The Evil Queen is Snow White's evil and vindictive stepmother who is obsessed with being the "fairest in the land". The young princess Snow White makes her jealous, so the Evil Queen concocts several plans to kill Snow White through the use of witchcraft. A driving force in the story is the Evil Queen's Magic Mirror. In the traditional resolution of the story, the Evil Queen is grotesquely executed for her crimes. The tale is a lesson for young children warning against narcissism and pride. She is often regarded as the most interesting character in "Snow White" and has been extensively analyzed and evaluated by literature scholars and psychologists.
Various other versions of the Evil Queen appear in many subsequent adaptions and continuations of the fairy tale, including novels and films. In these, the Queen is often reimagined and sometimes portayed more sympathetically, such as being morally conflicted, or suffering from madness, instead of just being purely evil. In revisionist stories, she can even become an antihero or tragic hero. In some instances, she serves as the protagonist or narrator of the story. The Evil Queen has also become an archetype that inspired several characters featured in the works that are not directly based on the original tale.
In "Snow White"Edit
In the Brothers Grimm taleEdit
The Evil Queen, Snow White's evil stepmother, is a very beautiful but proud, evil, vain, wicked and arrogant woman who is secretly dabbling in dark arts. When the Good King's first wife, the Good Queen, Snow White's mother, passes away and dies, the Good King, Snow White's father, marries once again with another woman. The Good King's new and second wife is a very beautiful but wicked and vain woman who becomes the new and second Queen, and Snow White's stepmother. She owns a Magic Mirror , which one day informs her that her young stepdaughter, Princess Snow White, has surpassed her in beauty. After deciding to eliminate her stepdaughter Snow White, the Queen orders her Huntsman to take the princess into the forest and kill her. The Queen tells him to bring back Snow White's lungs and liver, as proof that the princess Snow White is dead. However, the Huntsman takes pity on Snow White, and instead, brings the Evil Queen the lungs and liver of a boar. The Evil Queen then eats what she believes are Snow White's organs.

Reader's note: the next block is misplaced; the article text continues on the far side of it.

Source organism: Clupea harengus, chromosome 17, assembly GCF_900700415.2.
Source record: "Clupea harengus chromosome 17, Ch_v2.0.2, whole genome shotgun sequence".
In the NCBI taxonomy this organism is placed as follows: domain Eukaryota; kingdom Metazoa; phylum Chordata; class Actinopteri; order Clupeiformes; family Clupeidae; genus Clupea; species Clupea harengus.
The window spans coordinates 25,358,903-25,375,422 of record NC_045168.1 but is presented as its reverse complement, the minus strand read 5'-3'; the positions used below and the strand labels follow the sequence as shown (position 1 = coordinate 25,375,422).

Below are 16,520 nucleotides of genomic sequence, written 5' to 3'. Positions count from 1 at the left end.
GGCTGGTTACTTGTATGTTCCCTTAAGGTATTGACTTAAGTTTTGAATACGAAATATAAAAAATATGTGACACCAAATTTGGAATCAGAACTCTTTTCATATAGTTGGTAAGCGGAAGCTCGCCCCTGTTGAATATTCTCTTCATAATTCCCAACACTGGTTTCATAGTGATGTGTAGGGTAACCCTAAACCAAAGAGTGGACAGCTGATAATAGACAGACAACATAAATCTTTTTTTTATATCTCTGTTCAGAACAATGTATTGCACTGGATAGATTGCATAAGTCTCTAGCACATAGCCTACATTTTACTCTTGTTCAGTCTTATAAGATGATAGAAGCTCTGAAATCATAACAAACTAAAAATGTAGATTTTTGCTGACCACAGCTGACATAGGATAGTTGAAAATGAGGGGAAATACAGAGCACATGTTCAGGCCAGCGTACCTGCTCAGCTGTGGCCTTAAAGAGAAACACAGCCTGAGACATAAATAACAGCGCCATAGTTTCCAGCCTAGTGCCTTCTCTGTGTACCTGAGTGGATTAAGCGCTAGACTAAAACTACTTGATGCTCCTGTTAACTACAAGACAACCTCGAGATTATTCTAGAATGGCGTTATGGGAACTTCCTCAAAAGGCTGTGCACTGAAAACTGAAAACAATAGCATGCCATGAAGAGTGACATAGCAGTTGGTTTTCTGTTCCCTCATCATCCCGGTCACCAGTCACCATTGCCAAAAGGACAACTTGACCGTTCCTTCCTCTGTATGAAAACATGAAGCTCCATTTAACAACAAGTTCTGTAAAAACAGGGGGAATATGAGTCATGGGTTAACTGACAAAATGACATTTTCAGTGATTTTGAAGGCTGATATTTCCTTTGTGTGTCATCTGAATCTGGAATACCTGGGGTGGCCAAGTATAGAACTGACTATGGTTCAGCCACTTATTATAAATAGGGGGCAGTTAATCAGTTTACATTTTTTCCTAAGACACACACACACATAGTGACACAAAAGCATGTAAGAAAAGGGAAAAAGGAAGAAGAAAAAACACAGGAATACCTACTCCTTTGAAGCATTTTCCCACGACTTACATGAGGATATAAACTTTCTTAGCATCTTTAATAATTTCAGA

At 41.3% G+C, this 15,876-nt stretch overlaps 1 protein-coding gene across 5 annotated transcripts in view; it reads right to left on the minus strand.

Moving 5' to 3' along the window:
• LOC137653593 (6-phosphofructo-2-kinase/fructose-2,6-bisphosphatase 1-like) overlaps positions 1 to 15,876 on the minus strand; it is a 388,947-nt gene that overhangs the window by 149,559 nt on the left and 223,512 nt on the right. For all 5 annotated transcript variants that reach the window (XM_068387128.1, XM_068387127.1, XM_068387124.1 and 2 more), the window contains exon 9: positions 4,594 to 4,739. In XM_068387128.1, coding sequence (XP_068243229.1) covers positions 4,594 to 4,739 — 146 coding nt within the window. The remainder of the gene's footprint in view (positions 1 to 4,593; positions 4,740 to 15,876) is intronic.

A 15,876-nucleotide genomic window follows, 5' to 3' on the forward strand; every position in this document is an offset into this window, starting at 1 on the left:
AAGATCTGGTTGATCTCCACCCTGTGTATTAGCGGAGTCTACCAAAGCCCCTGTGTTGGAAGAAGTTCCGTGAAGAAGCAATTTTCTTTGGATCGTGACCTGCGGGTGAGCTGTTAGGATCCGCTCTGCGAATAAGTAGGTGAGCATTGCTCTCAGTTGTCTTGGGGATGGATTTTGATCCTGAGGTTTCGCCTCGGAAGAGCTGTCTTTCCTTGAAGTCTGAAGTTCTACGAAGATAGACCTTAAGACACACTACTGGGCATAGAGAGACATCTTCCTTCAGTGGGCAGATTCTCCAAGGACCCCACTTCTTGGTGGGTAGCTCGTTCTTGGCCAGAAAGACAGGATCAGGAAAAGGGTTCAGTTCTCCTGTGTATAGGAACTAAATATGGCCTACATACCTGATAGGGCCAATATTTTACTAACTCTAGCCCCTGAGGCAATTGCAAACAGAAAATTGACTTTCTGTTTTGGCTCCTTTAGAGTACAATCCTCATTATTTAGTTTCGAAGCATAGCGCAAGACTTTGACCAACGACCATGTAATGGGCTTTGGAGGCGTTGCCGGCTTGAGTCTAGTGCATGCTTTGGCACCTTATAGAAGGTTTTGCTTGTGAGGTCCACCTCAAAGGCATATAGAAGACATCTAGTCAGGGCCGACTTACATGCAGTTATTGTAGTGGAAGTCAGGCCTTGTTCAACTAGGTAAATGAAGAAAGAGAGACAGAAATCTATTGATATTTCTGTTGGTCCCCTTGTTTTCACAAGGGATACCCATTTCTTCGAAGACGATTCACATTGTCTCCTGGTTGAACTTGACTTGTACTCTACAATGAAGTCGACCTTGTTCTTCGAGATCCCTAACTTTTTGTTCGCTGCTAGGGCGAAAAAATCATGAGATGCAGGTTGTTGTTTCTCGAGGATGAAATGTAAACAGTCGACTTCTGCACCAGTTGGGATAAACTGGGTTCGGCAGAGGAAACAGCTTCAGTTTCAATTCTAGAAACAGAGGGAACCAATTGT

While questioning her magic mirror, the Evil Queen discovers that her stepdaughter Snow White has survived. Intending to kill her stepdaughter Snow White herself, she uses witchcraft to prepare poison and take the disguise of an old peddler woman. She visits the dwarfs' house and sells Snow White laces for a corset that she laces too tight in an attempt to asphyxiate the girl. When that fails, the Evil Queen returns, as a different old woman, and tricks Snow White into using a poisoned comb. When the comb fails to kill her stepdaughter Snow White, the Evil Queen again visits Snow White, this time disguised as a farmer's wife, and gives her stepdaughter Snow White a poisoned apple. Eventually, Snow White and the Prince from another kingdom reveal the Evil Queen's true nature and invite her to their wedding, where she is forced to put on red-hot iron shoes and "dance" until she drops dead.
In the classic ending of "Snow White", the Evil Queen is tricked into attending Snow White's wedding and put to death by torment; this is often considered to be too dark and potentially horrifying for children in modern society. Sara Maitland wrote that "we do not tell this part of the story anymore; we say it is too cruel and will break children's soft hearts." Therefore, many (especially modern) revisions of the fairy tale often change the gruesome classic ending in order to make it seem less violent. In some versions, instead of dying, the Queen is even just merely prevented from committing further wrongdoings.